Rendering to Reality: Florian Idenburg of SO–IL on Architectural Process and Progress

“We create realms, not rooms. Architects are only making skins. We’re concerned with what also happens inside.”

Sydney Franklin Sydney Franklin

For this year’s fourth Rendering to Reality lecture, Architizer invited SO–IL’s Florian Idenburg to engage the audience in discussing his firm’s forward-thinking process of designing architecture. Hundreds gathered to listen to the Brooklyn-based architect and Architizer’s CEO Marc Kushner last Thursday night at our headquarters in Lower Manhattan.

Kushner and Idenburg speak in front of a packed audience at Architizer.

The evening’s conversation focused on SO–IL’s new book, Solid Objectives: Order, Edge, Aura. While the firm has produced an incredible number of highly lauded projects, Idenburg doesn’t consider the book a monograph of their work. Instead, it details the design thinking and inspiration behind some of their most compelling projects and the reasoning behind their use of unique forms and materials. In just eight years, SO–IL has proven itself as an enterprising architectural firm, taking risks and experimenting with methods previously unseen in the industry.

Jan and Maria Manetti Shrem Museum of Art by SO–IL

“We’re living in a time where architecture itself is becoming more nostalgic,” he said, “shying away from this idea of progress. Our practice has always tried to figure out a way to move forward through experimentation and by using challenging materials. We want to develop a new aesthetic in the unpredictable and find out how new forms can produce new experiences.”

Moiré pattern served as inspiration for the Manetti Shrem Museum.

Idenburg’s team believes that order, edge and aura are the three main areas that architecture engages with and around which materials are organized. His firm’s most recent projects — a modular housing installation for MINI and moiré-patterned art museum for the University of California, Davis — break the boundaries of traditional design and encapsulate SO–IL’s emphasis on such innovation.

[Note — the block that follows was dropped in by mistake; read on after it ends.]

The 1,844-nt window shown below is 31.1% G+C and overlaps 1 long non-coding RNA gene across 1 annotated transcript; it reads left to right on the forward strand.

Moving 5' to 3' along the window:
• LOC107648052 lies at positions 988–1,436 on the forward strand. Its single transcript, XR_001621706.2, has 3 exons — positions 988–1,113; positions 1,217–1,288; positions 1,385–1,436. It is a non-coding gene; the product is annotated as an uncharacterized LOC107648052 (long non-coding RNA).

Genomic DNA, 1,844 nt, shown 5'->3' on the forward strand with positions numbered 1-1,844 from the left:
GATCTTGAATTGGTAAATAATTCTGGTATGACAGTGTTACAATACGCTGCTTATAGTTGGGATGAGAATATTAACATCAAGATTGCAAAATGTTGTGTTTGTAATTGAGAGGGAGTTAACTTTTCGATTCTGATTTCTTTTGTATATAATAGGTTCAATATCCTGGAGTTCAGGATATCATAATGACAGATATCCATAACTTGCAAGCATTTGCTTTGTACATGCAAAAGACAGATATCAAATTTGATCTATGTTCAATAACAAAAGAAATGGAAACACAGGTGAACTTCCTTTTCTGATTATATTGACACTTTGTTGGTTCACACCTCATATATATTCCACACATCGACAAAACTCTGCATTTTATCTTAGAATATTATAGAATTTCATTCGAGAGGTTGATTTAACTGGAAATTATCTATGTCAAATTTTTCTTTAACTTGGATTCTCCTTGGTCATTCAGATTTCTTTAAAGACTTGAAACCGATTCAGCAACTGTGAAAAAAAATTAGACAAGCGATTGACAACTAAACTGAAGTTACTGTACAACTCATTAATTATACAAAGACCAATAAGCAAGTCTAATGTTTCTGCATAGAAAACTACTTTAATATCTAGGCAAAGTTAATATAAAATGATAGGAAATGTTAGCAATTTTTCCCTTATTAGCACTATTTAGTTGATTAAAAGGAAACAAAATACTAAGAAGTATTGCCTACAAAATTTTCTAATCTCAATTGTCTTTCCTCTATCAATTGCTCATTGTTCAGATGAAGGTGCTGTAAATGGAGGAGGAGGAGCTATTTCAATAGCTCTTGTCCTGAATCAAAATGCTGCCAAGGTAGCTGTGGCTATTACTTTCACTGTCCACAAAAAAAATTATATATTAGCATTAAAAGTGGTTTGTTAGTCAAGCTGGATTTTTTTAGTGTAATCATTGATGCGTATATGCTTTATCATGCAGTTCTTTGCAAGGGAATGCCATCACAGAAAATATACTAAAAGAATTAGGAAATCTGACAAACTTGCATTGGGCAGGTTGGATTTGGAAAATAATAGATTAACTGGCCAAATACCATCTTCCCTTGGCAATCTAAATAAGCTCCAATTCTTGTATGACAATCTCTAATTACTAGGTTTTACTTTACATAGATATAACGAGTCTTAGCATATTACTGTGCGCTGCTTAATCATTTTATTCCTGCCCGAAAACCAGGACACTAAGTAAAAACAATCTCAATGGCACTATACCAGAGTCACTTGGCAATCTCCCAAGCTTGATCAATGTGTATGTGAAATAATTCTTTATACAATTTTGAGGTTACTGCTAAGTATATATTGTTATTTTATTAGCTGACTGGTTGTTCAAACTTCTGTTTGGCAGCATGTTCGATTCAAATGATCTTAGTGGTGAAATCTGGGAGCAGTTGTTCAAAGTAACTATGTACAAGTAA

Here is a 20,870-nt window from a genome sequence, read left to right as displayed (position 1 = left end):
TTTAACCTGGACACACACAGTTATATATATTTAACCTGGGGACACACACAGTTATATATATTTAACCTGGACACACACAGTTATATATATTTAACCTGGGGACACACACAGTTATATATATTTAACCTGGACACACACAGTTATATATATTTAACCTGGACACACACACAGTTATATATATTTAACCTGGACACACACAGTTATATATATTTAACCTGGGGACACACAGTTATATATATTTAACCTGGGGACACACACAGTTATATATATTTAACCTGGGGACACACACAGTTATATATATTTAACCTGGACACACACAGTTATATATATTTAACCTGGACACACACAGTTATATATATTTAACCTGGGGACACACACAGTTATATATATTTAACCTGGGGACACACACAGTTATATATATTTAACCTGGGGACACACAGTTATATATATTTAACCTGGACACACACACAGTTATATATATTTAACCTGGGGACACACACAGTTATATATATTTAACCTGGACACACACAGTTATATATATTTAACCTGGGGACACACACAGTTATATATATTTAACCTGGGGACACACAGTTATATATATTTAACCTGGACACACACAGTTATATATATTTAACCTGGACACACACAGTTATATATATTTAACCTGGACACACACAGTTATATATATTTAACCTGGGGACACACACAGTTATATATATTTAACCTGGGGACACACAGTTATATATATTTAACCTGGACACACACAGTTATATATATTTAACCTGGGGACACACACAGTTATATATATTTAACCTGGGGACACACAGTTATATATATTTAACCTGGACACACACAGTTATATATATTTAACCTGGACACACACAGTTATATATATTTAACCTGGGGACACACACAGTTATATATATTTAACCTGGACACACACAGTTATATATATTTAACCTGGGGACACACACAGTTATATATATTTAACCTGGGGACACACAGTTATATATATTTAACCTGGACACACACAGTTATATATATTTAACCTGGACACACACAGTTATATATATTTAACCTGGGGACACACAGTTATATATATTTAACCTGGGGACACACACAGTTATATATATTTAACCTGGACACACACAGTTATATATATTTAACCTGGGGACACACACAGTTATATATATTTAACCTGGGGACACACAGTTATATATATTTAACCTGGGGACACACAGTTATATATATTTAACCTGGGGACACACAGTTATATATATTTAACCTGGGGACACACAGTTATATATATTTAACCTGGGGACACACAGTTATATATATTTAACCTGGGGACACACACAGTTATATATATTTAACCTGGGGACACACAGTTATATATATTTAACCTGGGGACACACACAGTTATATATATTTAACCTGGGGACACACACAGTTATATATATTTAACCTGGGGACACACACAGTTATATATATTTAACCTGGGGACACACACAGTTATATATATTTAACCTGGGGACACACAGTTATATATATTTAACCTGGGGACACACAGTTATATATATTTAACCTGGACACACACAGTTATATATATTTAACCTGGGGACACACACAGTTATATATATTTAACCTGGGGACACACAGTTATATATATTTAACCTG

Diagram for MINI LIVING — Breathe by SO–IL

MINI LIVING — Breathe debuted earlier this spring at Milan’s Salone del Mobile to a frenzy of high-praised media coverage. Composed as a loose stack of porous realms, the ethereal structure features a flexible outer skin supported by a metal framework. SO–IL incorporated sustainable materials into the compact design that can be changed to accompany differing environmental conditions.

MINI LIVING — Breathe by SO–IL

Draped material, like the kind of fabric found on Breathe, is a common theme throughout the firm’s projects. From shrouded chain to overlaying metal, drapery creates a unique optical effect and implied flexibility throughout SO–IL’s projects.

“We create realms, not rooms,” said Idenburg during the lecture. “Architects are only making skins. We’re concerned with what also happens inside.”

Rendering of Pole Dance by SO–IL

SO–IL’s obsession with nontraditional building envelopes can be seen throughout many of their projects built over the years. The stretched elastic façade of New York’s Storefront for Art and Architecture, for example, gives a nondescript shape to the structure similar to the netted roof of Pole Dance at MoMA PS1.

Pole Dance by SO–IL

These projects feature movable and adaptable elements, while permanent buildings, like the Manetti Shrem Museum of Art in California, are implicitly open in program but more structural in shape. The stunning cultural institution includes a massive pavilion set on stilts with a perforated metal roof. According to Idenburg, the gallery entrance was inspired by the internet; it offers multiple options for navigation into the striking space.

Kushner noted that the building seems “tailor-made for the digital age.”

Kushner and Idenburg speak in front of a packed audience at Architizer.

“Icons are often photographed one way and they’re instantly recognizable,” he said. “But your buildings, depending on the angle, change completely.”

“We’re not nostalgic at all,” responded Idenburg. “But we think the digital mind-set should be translated to the physical space. We want people to create their own narratives in that environment. It’s not about the icon. It’s about the reveal.”

Check out the previous re-caps of Architizer’s “Rendering Reality” lecture series:

Leong Leong’s LGBT Center Breaks Ground in Los Angeles

TEN Arquitectos Rethinks the Library in New York

David Belt of Macro Sea Discusses New Lab

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